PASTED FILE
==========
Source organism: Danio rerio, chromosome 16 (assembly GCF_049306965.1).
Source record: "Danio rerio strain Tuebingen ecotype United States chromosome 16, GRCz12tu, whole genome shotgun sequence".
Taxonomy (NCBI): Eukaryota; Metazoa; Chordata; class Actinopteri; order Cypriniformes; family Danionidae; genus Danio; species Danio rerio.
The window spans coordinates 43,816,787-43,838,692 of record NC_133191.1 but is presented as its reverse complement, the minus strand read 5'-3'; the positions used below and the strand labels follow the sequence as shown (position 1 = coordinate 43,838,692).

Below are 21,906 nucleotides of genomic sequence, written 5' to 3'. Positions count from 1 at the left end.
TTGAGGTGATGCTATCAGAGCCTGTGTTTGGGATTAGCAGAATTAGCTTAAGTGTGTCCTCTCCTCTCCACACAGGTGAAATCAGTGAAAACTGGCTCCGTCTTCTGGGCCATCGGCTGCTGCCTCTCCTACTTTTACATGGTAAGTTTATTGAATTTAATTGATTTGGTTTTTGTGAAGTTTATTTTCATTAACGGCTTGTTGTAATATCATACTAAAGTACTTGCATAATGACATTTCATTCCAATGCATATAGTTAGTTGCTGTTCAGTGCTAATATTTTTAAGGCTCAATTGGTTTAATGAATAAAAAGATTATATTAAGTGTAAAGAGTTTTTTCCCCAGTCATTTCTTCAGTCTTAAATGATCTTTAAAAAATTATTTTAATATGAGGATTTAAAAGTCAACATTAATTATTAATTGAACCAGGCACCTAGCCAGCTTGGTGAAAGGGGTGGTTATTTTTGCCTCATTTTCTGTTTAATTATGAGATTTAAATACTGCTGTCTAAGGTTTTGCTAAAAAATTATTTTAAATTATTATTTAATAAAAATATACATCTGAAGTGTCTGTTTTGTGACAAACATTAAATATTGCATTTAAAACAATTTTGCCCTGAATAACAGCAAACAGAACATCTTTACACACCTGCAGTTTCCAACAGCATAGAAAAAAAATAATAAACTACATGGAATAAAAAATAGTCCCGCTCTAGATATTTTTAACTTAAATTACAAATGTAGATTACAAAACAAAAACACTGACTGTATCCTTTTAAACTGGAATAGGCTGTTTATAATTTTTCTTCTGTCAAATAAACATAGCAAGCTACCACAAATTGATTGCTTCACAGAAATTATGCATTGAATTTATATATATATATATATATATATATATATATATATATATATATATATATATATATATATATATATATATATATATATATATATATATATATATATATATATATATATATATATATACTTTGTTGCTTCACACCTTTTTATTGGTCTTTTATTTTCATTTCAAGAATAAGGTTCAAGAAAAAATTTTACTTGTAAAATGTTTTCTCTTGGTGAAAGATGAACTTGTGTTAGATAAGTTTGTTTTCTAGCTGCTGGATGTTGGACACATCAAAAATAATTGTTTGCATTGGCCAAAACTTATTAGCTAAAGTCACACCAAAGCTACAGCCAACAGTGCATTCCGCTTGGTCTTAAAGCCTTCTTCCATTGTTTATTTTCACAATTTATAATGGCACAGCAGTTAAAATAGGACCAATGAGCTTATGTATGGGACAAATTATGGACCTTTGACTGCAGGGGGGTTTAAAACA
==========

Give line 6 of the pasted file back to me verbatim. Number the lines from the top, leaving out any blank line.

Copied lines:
TTGAGGTGATGCTATCAGAGCCTGTGTTTGGGATTAGCAGAATTAGCTTAAGTGTGTCCTCTCCTCTCCACACAGGTGAAATCAGTGAAAACTGGCTCCGTCTTCTGGGCCATCGGCTGCTGCCTCTCCTACTTTTACATGGTAAGTTTATTGAATTTAATTGATTTGGTTTTTGTGAAGTTTATTTTCATTAACGGCTTGTTGTAATATCATACTAAAGTACTTGCATAATGACATTTCATTCCAATGCATATAGTTAGTTGCTGTTCAGTGCTAATATTTTTAAGGCTCAATTGGTTTAATGAATAAAAAGATTATATTAAGTGTAAAGAGTTTTTTCCCCAGTCATTTCTTCAGTCTTAAATGATCTTTAAAAAATTATTTTAATATGAGGATTTAAAAGTCAACATTAATTATTAATTGAACCAGGCACCTAGCCAGCTTGGTGAAAGGGGTGGTTATTTTTGCCTCATTTTCTGTTTAATTATGAGATTTAAATACTGCTGTCTAAGGTTTTGCTAAAAAATTATTTTAAATTATTATTTAATAAAAATATACATCTGAAGTGTCTGTTTTGTGACAAACATTAAATATTGCATTTAAAACAATTTTGCCCTGAATAACAGCAAACAGAACATCTTTACACACCTGCAGTTTCCAACAGCATAGAAAAAAAATAATAAACTACATGGAATAAAAAATAGTCCCGCTCTAGATATTTTTAACTTAAATTACAAATGTAGATTACAAAACAAAAACACTGACTGTATCCTTTTAAACTGGAATAGGCTGTTTATAATTTTTCTTCTGTCAAATAAACATAGCAAGCTACCACAAATTGATTGCTTCACAGAAATTATGCATTGAATTTATATATATATATATATATATATATATATATATATATATATATATATATATATATATATATATATATATATATATATATATATATATATATATATATATATATATATATATATATACTTTGTTGCTTCACACCTTTTTATTGGTCTTTTATTTTCATTTCAAGAATAAGGTTCAAGAAAAAATTTTACTTGTAAAATGTTTTCTCTTGGTGAAAGATGAACTTGTGTTAGATAAGTTTGTTTTCTAGCTGCTGGATGTTGGACACATCAAAAATAATTGTTTGCATTGGCCAAAACTTATTAGCTAAAGTCACACCAAAGCTACAGCCAACAGTGCATTCCGCTTGGTCTTAAAGCCTTCTTCCATTGTTTATTTTCACAATTTATAATGGCACAGCAGTTAAAATAGGACCAATGAGCTTATGTATGGGACAAATTATGGACCTTTGACTGCAGGGGGGTTTAAAACA